Wine Presents

WinePresents“Happy Christmas!” I said kissing Kari on the cheek under the mistletoe.
“I’m Jewish.”
“Merry…Hanukkah?” I whimpered.

Ahhh, December, that Most Wonderfully (Hectic) Time of the Year, when we attend an endless string of parties celebrating Christmas, Hanukkah, Kwanzaa and—according to the Mayan calendar—the complete destruction of the world. My all-girl wine group didn’t usually meet during the final month of the year because: 1) It was too crazy busy; 2) It saved us from giving gifts to our fellow wine group members; 3) We were shoppers and none of us liked forfeiting a night of shopping. Even for wine.

But this December we’d made time to meet because we’d found a useful theme: “Shopping for Wine Presents.” Whoever had this idea (Kari), it was a stroke of genius!

The parameters of the evening were simple: 1) Bring a bottle of wine; and 2) Think outside the usual bottle.

We began with Nina’s bottle of Veuve Cliquot, immediately recognizable by its canary yellow label. Its bright packaging was as classy as Tiffany’s blue boxes and twice as expensive. The ladies in the group loved this Champagne and looked for any opportunity to bring a bottle, pop it open and suck it down. I supported this initiative and we all toasted to Nina for bringing the “Bubbly Widow.”
“Who doesn’t love champagne?” Kari said sipping from her flute.
“What a bloody great gift for me,” Meredith said in her throaty Australian accent.
“It’s the gift I love to get,” Nina said.

But not everyone on my Christmas list was as nice as Nina and therefore didn’t deserve “the Veuve.” So we moved on to to Kari’s bottle—a Sofia Rosé by Coppola’s Monterey Vineyards. The wine was fruity, made from Syrah and Grenache grapes and the Rosé gave the clear glass bottle a happy pink hue. It was the perfect gift for a woman who lived in a hot climate or who liked pink. A lot.
“Sweet,” said Kari.
“It’s a bloody good gift for a girl,” said Meredith.
“It’s a gift I’d like to give,” said Nina.

But not everyone on my Christmas list was young and female. What about the men in my life? My colleagues? Or my vino-drinking gal pals? So we moved on to Meredith’s bottles from Rob Mondavi, Jr. The offspring and heir to Napa’s Robert Mondavi had created a line of wines called ONEHOPE that donated a portion of the proceeds to specific charities. The bottle of ONEHOPE Zinfandel gave money to support the troops, a Cabernet Sauvignon gave monies to children with disabilities and the Chardonnay donated money to breast cancer research. Again, women and their Chardonnay! But what a fabulous idea! We could drink wine while simultaneously helping charities. Those Mondavis were always thinking.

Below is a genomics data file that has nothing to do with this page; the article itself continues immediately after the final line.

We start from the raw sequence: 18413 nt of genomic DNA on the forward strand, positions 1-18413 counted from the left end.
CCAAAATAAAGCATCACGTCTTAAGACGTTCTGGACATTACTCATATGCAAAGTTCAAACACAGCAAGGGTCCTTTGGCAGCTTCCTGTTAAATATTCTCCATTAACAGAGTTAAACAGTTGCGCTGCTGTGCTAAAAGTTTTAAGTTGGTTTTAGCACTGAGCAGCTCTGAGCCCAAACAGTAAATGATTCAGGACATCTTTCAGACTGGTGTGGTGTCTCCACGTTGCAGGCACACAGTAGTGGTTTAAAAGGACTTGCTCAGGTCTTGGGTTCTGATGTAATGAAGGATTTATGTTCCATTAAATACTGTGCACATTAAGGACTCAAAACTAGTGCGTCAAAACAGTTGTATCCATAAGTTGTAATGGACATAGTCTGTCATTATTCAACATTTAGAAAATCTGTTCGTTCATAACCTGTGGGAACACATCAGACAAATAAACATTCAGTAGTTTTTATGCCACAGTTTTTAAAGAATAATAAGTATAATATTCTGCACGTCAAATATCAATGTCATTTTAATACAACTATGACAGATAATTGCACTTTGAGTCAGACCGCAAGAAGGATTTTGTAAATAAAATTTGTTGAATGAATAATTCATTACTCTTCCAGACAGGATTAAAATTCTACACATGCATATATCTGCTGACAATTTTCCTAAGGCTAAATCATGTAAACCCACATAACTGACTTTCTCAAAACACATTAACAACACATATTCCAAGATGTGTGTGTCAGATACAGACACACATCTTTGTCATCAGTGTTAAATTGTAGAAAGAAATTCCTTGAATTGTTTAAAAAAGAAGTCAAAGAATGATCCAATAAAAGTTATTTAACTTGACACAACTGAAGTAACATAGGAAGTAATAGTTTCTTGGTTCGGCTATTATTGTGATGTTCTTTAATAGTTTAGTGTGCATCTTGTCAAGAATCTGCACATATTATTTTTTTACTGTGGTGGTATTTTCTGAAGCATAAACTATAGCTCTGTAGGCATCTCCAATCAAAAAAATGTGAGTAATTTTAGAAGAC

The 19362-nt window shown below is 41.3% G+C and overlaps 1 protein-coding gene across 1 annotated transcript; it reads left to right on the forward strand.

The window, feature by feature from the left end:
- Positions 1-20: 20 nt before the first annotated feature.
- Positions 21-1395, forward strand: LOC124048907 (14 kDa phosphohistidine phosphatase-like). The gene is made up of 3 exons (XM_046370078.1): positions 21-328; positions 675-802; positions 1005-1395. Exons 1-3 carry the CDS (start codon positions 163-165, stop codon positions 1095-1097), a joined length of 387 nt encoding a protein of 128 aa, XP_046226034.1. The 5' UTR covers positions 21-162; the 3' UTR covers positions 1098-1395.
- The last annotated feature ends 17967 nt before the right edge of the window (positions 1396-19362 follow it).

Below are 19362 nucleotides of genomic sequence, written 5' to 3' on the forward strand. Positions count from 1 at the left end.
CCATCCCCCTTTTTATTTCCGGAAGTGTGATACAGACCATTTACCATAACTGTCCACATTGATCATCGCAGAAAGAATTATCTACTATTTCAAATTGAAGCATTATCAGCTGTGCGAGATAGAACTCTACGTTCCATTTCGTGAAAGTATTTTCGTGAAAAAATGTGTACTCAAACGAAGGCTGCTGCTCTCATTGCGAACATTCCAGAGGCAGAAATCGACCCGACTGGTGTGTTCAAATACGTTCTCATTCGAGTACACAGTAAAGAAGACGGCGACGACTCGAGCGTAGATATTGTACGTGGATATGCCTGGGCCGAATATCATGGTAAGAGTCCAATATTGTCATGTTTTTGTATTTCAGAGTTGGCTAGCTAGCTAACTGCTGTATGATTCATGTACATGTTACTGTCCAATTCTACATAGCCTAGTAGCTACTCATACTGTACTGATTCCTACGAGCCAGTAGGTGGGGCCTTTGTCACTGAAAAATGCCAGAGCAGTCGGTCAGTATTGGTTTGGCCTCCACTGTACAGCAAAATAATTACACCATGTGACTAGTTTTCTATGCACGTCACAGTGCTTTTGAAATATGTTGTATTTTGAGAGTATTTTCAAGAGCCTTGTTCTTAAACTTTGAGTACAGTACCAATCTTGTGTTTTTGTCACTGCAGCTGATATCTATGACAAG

“Delicious and who doesn’t love helping charities?” Kari said.
“What a bloody good gift for the needy,” Meredith croaked.
“It’s a gift I’d like to get,” Nina smiled.

Seeming like we’d covered all the people on our wine gift lists I suddenly felt self-conscious about the present I’d brought. It was an Italian blend of Chardonnay and Pinot Grigio by Gaetano D’Aquino which came in an oversized, blue bottle. The bottle was massive, holding 1.5 liters of wine as opposed to the usual petit 750 milliliter size and the bottle’s color was a unique blue. Brilliant blue. Lapis lazuli blue. Look at Me Blue!

“We shouldn’t drink mine,” I said self-consciously.
“Nonsense,” Kari said opening the long-necked blue bottle and filling our glasses. In unison we sniffed and drank. Silence fell over our merry group. Time stood still. After a full evening of imbibing delicious wines, mine tasted…flat. It was as if after the Three Magi gave baby Jesus gifts of gold, franchincense and myrrh, I schlepped into the stable and gave him my canteen of luke-warm spring water.

“The wine is underwhelming,” I said hurriedly.
More silence.
“But…the bottle is gorgeous!” Kari said admiring it on the table.
“The bottle! What a bloody great gift for a candle!” Meredith crooned.
“It’s the gift my mother would love to get!” Nina said lifting the blue bottle up to the light for closer inspection.

In unison we decided maybe it wasn’t the best of the evening but everything has a redeeming factor. Once empty, the bottle became a vase, a candleholder or a stunning conversation piece catching the light in a sunny window.
“For some folks,” Meredith said “wine drinking is about more than what’s in the bottle. And for some it’s just the bottle.”
How we laughed! It was getting late but we continued on for several more hours telling stories and chortling with each other.

Of all the holiday parties in the busy month of December, that was the best because no one gave or received a gift. Who among us needed another trinket? No, what made it so special was we were present, spending time together and drinking wine. That night I realized in December, like the rest of the year, the greatest gift you can give your loved ones is your time.

© Alicia Bien

Alicia Bien is a comedy writer and wine drinker who lives in Los Angeles with her director husband and adopted cat. You can catch more of Alicia at her blog New House Girl and follow her at Twitter @aliciabien. She is Head Writer for the sketch comedy show Top Story! Weekly.

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